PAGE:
André Rooryck was born in Izenberge, Belgium to a brewer on July 17, 1923. He attended the University of Louvain in the late 1940s, studying philosophy and theology before taking a BA in Classical Philology and a Law Doctorate.
Starting work in the documentation centre of the Algemeen Christelijk Vakverbond, the Belgian Catholic trade union, he was asked in 1957, to join Caritas Catholica, a confederation of Catholic relief, development and social service organisations.
He eventually became a director at the Verbond voor Verpleeginstellingen - an association representing the Catholic hospitals and retirement homes, which were still largely run charitably by religious orders at the time.
Rooryck took early retirement in 1986, at which time he was awarded the Holy Cross Pro Ecclesia et Pontifice, an award given for distinguished service to the church. A devout Catholic, Rooryck considered this to be the highlight of his career.
His retirement allowed him to pursue full time his passion for studying and collecting books, which was also driven in part by his religious and philosophical interests. He had begun collecting medieval manuscripts in the 1970s and became fascinated in them both as texts and as objects.
Some of his most cherished works included On Simony by theologian Jean Gerson, who addressed the Council of Constance (which re-united the Papacy), and Cases of Conscience by the Franciscan canon lawyer and theologian Astesanus de Ast.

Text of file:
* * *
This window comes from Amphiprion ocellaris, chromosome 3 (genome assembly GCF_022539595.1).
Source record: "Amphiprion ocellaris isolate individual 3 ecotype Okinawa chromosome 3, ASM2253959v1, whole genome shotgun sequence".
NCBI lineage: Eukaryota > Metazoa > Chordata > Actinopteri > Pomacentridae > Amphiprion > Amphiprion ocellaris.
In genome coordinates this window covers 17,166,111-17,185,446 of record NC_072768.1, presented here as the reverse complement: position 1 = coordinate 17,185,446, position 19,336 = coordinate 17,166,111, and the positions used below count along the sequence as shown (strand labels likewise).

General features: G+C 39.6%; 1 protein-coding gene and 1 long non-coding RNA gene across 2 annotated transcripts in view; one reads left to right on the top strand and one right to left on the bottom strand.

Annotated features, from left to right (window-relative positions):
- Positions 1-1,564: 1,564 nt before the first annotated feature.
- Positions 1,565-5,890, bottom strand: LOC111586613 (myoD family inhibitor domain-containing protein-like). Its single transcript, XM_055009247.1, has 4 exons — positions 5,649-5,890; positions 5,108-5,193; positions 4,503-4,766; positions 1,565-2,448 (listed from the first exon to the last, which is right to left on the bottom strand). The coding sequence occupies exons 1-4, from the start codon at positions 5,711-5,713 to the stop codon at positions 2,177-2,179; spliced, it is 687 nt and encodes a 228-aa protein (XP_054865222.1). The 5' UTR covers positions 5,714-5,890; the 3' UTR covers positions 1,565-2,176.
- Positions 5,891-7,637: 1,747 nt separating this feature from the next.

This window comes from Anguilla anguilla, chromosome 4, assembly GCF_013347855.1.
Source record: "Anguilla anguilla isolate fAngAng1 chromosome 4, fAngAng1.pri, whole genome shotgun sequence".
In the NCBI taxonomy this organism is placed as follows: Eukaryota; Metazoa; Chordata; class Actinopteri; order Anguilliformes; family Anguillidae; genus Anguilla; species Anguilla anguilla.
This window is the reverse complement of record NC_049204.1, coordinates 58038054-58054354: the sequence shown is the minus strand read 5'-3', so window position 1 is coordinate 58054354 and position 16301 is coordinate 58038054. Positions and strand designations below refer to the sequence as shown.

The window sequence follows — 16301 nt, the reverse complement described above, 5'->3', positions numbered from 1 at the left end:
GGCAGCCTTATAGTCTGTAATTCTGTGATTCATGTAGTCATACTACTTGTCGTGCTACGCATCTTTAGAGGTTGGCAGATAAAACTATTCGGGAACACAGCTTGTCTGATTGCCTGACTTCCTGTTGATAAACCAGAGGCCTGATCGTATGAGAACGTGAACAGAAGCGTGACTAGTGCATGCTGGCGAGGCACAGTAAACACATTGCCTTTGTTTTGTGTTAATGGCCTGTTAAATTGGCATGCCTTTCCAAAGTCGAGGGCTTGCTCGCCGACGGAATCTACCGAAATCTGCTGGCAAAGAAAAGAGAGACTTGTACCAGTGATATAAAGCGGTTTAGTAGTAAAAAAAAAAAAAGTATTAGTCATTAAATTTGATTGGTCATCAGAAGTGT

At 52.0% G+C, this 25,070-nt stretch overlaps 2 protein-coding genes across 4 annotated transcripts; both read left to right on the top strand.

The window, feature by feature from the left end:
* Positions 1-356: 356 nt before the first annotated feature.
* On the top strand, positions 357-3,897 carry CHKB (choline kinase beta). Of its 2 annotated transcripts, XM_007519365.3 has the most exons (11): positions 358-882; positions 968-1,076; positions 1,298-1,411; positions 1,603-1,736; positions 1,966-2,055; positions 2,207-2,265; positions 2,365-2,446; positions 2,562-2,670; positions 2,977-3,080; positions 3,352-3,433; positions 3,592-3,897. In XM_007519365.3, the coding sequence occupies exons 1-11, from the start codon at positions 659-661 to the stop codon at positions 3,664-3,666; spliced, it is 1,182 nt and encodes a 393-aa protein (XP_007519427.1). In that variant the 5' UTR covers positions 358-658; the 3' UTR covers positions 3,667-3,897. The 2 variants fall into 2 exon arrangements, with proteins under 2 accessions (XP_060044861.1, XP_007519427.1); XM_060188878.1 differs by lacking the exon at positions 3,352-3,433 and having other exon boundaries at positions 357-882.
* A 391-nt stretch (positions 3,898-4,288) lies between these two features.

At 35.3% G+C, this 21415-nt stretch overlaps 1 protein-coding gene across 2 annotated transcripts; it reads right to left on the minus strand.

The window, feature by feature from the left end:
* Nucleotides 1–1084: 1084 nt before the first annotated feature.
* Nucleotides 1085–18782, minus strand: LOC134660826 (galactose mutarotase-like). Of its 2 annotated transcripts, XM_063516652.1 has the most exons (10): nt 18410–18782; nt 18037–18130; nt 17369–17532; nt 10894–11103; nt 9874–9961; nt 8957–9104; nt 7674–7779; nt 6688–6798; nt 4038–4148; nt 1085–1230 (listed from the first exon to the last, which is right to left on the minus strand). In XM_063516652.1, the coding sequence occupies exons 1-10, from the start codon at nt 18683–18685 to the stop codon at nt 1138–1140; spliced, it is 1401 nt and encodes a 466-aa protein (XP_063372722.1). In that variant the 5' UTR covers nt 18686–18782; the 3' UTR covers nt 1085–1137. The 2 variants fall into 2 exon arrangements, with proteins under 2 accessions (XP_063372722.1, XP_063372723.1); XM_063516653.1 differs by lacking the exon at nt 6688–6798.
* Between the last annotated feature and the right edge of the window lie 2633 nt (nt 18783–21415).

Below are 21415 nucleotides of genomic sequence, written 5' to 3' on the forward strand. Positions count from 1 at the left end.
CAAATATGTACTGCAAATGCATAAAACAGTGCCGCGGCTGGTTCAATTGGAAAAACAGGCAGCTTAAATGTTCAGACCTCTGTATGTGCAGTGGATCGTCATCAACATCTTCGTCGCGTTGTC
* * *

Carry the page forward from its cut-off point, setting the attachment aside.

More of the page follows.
He also owned a first edition of Leonardus Matthaei de Utino's Sermones Quadragesimales de Legibus, a copy of which, from the Estelle Doheny collection, outstripped its $3,000-4,000 estimate at Christie's in 2001 to sell for $9,988.
Rooryck also had an interest in ancient history, and owned one of the earliest printed versions of Suetonius's classic history of the first 12 Roman Emperors, published in 1475.
An expert in palaeography (the understanding of very old texts for deciphering and dating purposes) Rooryck transcribed and annotated every text in his collection in his spidery handwriting, pestering librarians around the world to send him copies of pages damaged or illegible in his own copies.
These, and many other early books and incunabula (early printing - anything done in 1500 or earlier) are soon to be sold at Bloomsbury Auctions.
In the early 1990s, Rooryck found that his interest in history could also be satisfied by coins, and a fresh collection of coins from the Ancient world began.
In total, he brought together 187 coins from Antiquity, including Greek, Roman, and Celtic coins, ranging from Asia Minor to Spain, and from the sixth century BC to the second century AD. These too were the subject of meticulous study and annotation, and will be the subject of a major sale at Jean Elsen et ses Fils in a few weeks' time.
Rooryck passed away in his home in Nossegem (Zaventem) in spring, 2010, but his name is likely to live on for a long time. Rare and collectible books sometimes carry 'ex-Rooryck' as part of their description, and he is credited with preserving and deciphering copies of works which are now in libraries around the world.
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